Environmental issues

Extraction, processing and combustion of fossil fuels produces certain adverse environmental impacts, including effects on air quality, water quality and biodiversity. Extraction of coal damages natural habitat, especially when the technique of strip mining is used. Drilling for crude oil is less damaging to the natural environment; however, the risk of major upset in off shore oil drilling, such as the Deepwater Horizon oil spill, poses a catatrophic risk to the marine environment; a large oil spill of this type kills many marine organisms, and may create a benthic "dead zone" for decades; moreover, there is considerable harm to sensitive coastal marshes and estuaries.

Principal air pollutants produced by the burning of fossil fuels include carbon monoxide, sulfur dioxide, oxides of nitrogen, particulate matter and heavy metals such as mercury. Some of these chemicals such as sulfur dioxide also contribute to acid rain formation. Collectively these air pollutants cause annual human deaths exceeding one million people in addition to large numbers of respiratory and other illnesses; principal loci of deaths are China and India. Ecological damage from these air pollutants and associated acid rain can be appreciable.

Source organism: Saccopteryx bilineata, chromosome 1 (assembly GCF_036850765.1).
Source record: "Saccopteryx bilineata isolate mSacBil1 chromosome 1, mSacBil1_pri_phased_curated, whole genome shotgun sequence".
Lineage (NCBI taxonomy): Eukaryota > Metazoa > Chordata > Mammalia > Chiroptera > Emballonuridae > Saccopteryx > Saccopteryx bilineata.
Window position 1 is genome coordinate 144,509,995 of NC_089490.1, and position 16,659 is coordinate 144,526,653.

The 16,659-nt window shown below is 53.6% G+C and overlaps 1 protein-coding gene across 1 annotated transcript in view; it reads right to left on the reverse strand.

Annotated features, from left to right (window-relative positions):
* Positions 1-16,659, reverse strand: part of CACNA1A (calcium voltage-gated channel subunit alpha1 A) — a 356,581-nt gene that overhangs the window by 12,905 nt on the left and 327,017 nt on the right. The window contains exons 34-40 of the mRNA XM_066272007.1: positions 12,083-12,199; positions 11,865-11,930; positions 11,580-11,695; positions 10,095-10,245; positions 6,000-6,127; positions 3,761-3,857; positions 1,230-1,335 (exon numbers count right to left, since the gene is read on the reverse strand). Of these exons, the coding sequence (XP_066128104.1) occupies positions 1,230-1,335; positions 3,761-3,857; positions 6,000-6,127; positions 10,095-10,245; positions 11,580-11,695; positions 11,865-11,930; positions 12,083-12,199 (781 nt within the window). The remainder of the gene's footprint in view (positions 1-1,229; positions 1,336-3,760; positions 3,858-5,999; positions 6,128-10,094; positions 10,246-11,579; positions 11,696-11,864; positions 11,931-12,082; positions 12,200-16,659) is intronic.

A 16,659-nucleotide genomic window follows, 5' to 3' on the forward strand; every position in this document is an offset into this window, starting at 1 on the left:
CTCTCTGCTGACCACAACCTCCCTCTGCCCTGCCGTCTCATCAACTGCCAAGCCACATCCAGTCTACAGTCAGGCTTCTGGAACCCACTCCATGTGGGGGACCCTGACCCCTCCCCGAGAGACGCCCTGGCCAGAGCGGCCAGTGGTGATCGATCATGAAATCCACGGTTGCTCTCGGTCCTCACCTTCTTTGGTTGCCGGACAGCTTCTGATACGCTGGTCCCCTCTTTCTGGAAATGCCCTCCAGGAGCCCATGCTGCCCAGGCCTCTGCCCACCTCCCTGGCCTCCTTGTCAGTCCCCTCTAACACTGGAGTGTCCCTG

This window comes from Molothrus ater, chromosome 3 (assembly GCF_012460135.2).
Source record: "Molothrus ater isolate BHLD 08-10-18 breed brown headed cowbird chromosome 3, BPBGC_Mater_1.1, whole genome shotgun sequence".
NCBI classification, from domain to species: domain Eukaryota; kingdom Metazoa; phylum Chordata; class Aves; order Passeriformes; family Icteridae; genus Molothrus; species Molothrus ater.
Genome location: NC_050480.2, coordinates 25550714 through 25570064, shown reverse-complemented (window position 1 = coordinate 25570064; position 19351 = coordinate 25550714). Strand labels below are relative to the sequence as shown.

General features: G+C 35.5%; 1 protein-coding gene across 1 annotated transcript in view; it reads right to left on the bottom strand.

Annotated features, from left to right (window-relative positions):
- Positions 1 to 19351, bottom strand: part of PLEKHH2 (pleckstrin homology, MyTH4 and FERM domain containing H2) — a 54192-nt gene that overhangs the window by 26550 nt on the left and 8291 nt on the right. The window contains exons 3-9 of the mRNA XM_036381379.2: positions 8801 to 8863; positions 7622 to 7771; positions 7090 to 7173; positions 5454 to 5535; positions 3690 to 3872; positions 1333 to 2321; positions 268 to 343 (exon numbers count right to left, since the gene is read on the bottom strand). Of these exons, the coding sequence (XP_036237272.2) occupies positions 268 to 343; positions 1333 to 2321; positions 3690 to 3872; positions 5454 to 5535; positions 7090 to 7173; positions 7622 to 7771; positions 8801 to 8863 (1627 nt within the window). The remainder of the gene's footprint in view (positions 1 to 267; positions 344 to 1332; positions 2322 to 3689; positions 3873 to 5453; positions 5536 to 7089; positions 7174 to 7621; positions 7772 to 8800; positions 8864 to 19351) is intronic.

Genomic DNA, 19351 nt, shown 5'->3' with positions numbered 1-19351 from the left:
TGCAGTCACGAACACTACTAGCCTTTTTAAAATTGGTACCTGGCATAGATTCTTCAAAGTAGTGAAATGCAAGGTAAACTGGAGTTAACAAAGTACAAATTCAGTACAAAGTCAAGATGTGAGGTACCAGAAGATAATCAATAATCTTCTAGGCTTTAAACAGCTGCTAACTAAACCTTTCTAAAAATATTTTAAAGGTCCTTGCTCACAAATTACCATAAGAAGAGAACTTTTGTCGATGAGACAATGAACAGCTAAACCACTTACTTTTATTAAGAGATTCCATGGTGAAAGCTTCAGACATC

Water pollution impacts arise from strip mining of coal and ensuing sedimentation of area watercourses; in the marine environment, a more serious threat is the risk of upset from drilling platform failure or oil tanker rupture. In the case of a large marine release of petroleum, not only are there the readily observable impacts to seabirds and other large aquatic life, but there are the more long term and systemic adverse impacts of mortality to large numbers of planktonic and benthic species, many of which are quite small and not easily observable. In some cases such as the Gulf of Compeche release from 1979, the benthic "dead zone" may persist for decades and in fact widen over such time.

Carbon dioxide emissions from fossil fuel extraction and combustion contribute only ten percent of atmospheric emissions (contributory to greenhouse gas), with the majority of CO2 deriving from animal respiration, fungal and soil respiration.

Fossil fuels also contain radioactive materials, chiefly uranium and thorium, which are released into the atmosphere upon combustion. In 2000, about 12,000 tons of thorium and 5000 tons of uranium were released worldwide from burning coal.[4] U.S. coal combustion has released 155 times as much radioactivity into the atmosphere as the Three Mile Island incident.[5]

Geopolitical factors

Since reserves of fossil fuels are distributed unevenly across the globe, there are intrinsic issues with access to these important sources of energy. Considerable amounts of financial and even military maneuvering occur among the world's nations to insure that each region has its perceived objectives of energy security met. Issues of access to adequate fossil fuels include: (a) national ownership of fossil fuel reserves; (b) political stability of the regions where reserves exist; and (c) transport or shipping capability in moving fossil fuels in crude or refined forms to the end user country.